The shift towards sustainable office construction and eco-friendly work environments is no longer just a trend. While the primary reason for going green is to do right by our planet, there are additional reasons why companies constructing new buildings, or moving into new offices would be wise to make their workspaces as green as possible.
For example, attaining LEED certification for your office allows you take advantage of a growing number of state and local government incentives, including tax benefits and more. At Hughes Marino, we speak from experience. Our construction management team, which includes 4 LEED Accredited Professionals, worked diligently to achieve LEED certification when constructing our San Diego headquarters on Front Street.
Whether you’re considering building a new office, or still have a few years on your lease, there are things you can do now to ensure that your office is as environmentally friendly as possible. Here’s a look at some of them.
1. Choose Energy Efficient Lighting
This is the simplest way to cut back on energy usage in your office. By switching from incandescent to energy efficient light bulbs, you’ll reduce energy consumption by upwards of 70%. If you take this one step further and install daylight sensors so that lights automatically turn off when natural lighting is sufficient, you’ll save even more. You may also consider installing solatubes in rooms that do not get enough sunlight. (We put one in our San Diego office, which allowed us to install fewer light fixtures in one particularly dim space.)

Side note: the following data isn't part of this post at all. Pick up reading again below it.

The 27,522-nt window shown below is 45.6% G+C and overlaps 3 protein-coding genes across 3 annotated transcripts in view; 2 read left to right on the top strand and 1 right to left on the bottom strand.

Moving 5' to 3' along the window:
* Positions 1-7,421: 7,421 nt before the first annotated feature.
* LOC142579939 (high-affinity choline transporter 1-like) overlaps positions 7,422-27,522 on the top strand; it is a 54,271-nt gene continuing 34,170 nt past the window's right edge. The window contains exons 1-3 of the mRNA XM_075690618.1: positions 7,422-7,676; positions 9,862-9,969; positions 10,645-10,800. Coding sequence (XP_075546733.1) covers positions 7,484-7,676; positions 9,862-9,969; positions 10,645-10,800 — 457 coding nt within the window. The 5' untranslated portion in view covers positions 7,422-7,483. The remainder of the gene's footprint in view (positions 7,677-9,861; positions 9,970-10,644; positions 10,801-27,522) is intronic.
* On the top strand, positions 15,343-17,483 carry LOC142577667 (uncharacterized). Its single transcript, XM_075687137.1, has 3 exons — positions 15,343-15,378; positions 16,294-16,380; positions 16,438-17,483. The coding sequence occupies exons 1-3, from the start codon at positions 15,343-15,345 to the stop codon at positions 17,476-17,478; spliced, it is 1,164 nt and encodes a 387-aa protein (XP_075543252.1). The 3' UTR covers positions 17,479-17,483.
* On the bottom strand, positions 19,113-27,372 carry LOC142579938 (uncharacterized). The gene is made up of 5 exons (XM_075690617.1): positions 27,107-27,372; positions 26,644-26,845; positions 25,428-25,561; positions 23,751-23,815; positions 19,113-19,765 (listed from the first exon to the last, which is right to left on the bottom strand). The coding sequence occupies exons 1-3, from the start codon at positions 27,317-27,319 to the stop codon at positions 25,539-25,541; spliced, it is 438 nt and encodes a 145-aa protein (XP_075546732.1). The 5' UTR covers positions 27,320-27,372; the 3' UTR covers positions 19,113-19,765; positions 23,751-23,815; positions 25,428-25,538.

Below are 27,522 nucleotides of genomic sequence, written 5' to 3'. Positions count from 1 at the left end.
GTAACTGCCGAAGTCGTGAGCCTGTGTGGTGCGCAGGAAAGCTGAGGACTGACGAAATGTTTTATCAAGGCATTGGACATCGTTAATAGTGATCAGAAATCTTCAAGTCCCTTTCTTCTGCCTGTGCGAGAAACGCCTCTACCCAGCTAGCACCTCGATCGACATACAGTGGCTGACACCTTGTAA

2. Install Low-Flow Fixtures
Efficient plumbing fixtures, which include low flow faucets, toilets and urinals, will reduce water consumption immediately. Savings on your water bill over the long run will pay for the cost of the fixtures several times over.
3. Opt For Energy Star Appliances
Microwaves, dishwashers, refrigerators and other kitchen appliances bearing the Energy Star logo will help to reduce your energy consumption and, by extension, your energy bills. Energy Star computers, printers, and even servers are also available, so keep that in mind when it’s time for new IT equipment.
4. Aim for a Paperless Office
It may not be possible for your office to go entirely paperless. However, any effort to reduce paper waste by utilizing digital storage is better than nothing. When you must print things, opt for recycled paper with at least 30% post consumer content.
5. Recycle. EVERYTHING.
Paper products are merely the tip of the iceberg when it comes to recycling. Plastic, aluminum and cardboard should all be recycled. Moreover, old computer equipment including printer cartridges, toner cartridges and so on should also be recycled.
6. Eliminate Single-Use Items
Ditch the Styrofoam coffee cups, paper plates and plastic forks, and invest in a set of dishes, flatware, glasses, and mugs that can be used again and again. At Hughes Marino, for example, we were able to significantly reduce waste from plastic water bottles by giving every employee a personalized tumbler with their name on it.
7. Shut Down Computers At Night
Computers use a lot of electricity, even when they’re in sleep mode. Shutting computers down completely at night will save a considerable amount of energy.
8. Encourage Alternate Methods For Commuting
Accessibility to public transit, and the addition of bike racks to our downtown headquarters both counted toward the building’s LEED certification. But even if you’re not earning LEED points, smart employers are finding ways to reward car-free commutes. Walking, car-pooling and biking should always be encouraged. Some companies have even opted to install electric car charging stations to encourage team members to give up their gas guzzlers.
For more information on the LEED certification process, visit the Green Building Council’s website.
Steven Gorup is a director at Hughes Marino, an award-winning commercial real estate company specializing in project management, tenant representation and building purchases, with offices across the nation. Contact Steven at 1-844-662-6635 or email@example.com to learn more.